The Process of record linkage on Roman epigraphical sources
Theory, methods and results
The proposed paper explores the methodological and practical aspects of linking individuals extracted from ancient epigraphic sources. We are extracting our information from Romans1by1, a population database for persons attested in ancient epigraphy. Built as a MySQL relational database, it follows the best practice models for population databases, thus being distinct from the platforms focused on hosting and offering various types of repertoires of sources. R1by1 deals with people attested epigraphically in the Roman provinces and the architecture of the metadata was designed to facilitate research (mainly) pertaining to prosopography and SNA.
As far as we know, record linkage has not been applied to people extracted from epigraphy so far. Record linkage is a procedure used for finding double data, standardization and data matching across different data sources (Hin et al. 2016). Many historical databases contain data entry errors such as misspellings, or the parameters for an individual change over time (moving to another place, changing occupation, gaining different titles, etc.). In order to have a successful linkage, data cleaning and standardization are important steps. A method used for record linkage is calculating the Jaro-Winkler distance: measuring the similarities between 2 strings (sequence of characters like names, places, occupations etc.), we get a 0 score for 0 matches, while a perfect match equals 1. In the end, a good record linkage will provide a base for analysing social mobility, mortality, migration and reconstructing population patterns.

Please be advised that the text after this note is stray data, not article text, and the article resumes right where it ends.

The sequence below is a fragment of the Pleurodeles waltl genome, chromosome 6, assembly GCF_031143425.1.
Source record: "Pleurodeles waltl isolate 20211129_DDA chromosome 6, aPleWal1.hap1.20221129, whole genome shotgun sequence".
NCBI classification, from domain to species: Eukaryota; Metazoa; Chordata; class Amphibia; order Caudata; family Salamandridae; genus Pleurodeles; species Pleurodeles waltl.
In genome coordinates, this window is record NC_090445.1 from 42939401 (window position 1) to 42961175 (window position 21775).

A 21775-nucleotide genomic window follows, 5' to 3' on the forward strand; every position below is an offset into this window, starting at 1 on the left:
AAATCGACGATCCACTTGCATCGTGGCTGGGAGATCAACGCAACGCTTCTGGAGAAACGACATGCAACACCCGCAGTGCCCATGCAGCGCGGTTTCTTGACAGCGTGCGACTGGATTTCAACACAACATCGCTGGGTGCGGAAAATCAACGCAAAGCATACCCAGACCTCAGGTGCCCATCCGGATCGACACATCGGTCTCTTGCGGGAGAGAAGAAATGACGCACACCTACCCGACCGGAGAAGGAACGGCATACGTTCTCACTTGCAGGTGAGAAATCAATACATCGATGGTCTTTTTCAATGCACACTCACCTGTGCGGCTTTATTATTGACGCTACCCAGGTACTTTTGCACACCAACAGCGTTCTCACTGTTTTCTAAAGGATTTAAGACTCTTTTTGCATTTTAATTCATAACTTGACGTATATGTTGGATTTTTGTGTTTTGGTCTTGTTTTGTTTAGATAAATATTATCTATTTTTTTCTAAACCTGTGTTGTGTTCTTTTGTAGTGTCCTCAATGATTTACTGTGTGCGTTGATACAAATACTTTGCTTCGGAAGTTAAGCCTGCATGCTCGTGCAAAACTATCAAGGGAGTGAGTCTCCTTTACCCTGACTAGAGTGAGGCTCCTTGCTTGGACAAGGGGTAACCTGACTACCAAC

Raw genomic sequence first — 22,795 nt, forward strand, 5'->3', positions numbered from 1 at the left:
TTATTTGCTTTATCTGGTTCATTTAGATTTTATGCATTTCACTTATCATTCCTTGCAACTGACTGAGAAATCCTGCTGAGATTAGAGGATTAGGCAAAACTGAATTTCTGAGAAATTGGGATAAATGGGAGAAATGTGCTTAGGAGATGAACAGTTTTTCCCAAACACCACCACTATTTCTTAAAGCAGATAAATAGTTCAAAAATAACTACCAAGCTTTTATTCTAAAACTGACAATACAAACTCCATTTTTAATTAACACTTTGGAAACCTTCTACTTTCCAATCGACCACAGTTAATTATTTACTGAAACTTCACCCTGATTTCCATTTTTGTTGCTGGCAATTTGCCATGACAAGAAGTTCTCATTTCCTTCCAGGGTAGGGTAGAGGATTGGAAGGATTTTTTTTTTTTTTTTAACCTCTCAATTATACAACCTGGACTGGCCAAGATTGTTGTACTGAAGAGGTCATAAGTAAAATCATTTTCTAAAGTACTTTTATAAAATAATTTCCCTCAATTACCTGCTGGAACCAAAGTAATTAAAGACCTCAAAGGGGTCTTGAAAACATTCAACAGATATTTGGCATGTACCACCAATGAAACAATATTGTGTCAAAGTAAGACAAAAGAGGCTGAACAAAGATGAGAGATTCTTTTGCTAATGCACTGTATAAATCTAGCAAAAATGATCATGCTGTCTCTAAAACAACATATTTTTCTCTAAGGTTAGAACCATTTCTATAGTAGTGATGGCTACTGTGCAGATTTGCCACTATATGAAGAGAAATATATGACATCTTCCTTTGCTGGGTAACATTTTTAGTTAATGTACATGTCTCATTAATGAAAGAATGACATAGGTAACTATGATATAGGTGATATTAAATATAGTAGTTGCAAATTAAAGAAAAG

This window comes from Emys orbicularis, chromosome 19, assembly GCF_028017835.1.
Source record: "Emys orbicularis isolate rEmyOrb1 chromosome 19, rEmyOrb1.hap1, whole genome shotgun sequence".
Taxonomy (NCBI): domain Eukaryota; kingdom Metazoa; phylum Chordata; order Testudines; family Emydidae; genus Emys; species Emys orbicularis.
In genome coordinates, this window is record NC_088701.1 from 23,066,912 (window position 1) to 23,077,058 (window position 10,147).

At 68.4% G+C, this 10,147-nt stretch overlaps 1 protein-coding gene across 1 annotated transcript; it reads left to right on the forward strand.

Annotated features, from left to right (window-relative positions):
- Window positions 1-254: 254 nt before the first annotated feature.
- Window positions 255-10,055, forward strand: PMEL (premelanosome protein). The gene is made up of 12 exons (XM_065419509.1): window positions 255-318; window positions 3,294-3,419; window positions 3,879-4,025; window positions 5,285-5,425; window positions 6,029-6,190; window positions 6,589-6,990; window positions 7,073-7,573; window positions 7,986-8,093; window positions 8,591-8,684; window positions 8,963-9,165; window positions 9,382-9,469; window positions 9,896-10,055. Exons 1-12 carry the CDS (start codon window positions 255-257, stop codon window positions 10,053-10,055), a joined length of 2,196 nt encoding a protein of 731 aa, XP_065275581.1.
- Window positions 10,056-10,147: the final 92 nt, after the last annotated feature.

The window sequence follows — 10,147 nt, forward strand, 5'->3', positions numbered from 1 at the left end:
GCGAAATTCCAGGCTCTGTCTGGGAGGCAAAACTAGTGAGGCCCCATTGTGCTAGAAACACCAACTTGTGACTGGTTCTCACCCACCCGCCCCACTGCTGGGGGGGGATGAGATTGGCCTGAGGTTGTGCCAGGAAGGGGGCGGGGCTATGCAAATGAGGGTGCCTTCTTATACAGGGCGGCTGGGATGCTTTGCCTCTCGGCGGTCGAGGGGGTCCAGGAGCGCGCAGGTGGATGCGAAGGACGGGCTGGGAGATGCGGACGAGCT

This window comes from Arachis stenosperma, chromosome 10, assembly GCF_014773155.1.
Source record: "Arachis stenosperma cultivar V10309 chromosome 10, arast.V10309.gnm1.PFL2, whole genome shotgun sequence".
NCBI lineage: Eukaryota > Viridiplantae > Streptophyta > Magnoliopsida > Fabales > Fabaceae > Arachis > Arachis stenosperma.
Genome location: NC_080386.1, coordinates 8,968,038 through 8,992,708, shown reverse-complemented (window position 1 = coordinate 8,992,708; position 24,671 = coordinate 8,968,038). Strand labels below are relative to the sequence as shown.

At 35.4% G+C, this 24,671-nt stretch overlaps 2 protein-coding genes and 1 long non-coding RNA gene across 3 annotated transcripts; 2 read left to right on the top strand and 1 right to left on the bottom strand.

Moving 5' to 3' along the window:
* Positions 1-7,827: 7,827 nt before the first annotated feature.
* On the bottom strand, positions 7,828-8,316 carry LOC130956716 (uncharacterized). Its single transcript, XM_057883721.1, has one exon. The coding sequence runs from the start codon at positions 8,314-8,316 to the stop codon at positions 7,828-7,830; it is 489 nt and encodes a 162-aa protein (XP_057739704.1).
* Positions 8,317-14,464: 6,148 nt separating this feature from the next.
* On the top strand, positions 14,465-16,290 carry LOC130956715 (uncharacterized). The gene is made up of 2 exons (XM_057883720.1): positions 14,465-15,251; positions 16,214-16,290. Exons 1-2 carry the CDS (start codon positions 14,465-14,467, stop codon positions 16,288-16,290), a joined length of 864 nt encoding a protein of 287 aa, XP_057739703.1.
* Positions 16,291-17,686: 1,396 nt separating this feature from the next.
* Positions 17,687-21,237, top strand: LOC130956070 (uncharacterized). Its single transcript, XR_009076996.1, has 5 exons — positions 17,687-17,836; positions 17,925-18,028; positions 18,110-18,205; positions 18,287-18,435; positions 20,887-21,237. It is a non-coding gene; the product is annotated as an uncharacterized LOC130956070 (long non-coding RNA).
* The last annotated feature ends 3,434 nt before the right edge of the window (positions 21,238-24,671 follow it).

The data extracted from epigraphical material is not very rich and the number of missing variables is large. So, in order to test the linkage possibilities, we are using a semi-automated method. Employing a series of procedures written in Sql language the computer is going to compile a file with the probable identifications of same individuals from the Romans1by1 database. As variables used for linking we include: praenomen, nomen, cognomen, occupation, tribus, origo/domus etc.. To verify if the individuals are correctly linked we are going to do a manual check (in this phase, relations and other people attested on the same monuments will be paramount). Thus, we are able to establish some basic rules for the linking process. We believe that the method of record linkage is very useful in identifying connections between individuals otherwise not visible, especially when working with “big data” (as for historical data, not the sociological big data).
Our paper aims not merely at presenting preliminary results of these efforts, but more importantly at detailing the methodological and technical guidelines of the record linkage procedure.
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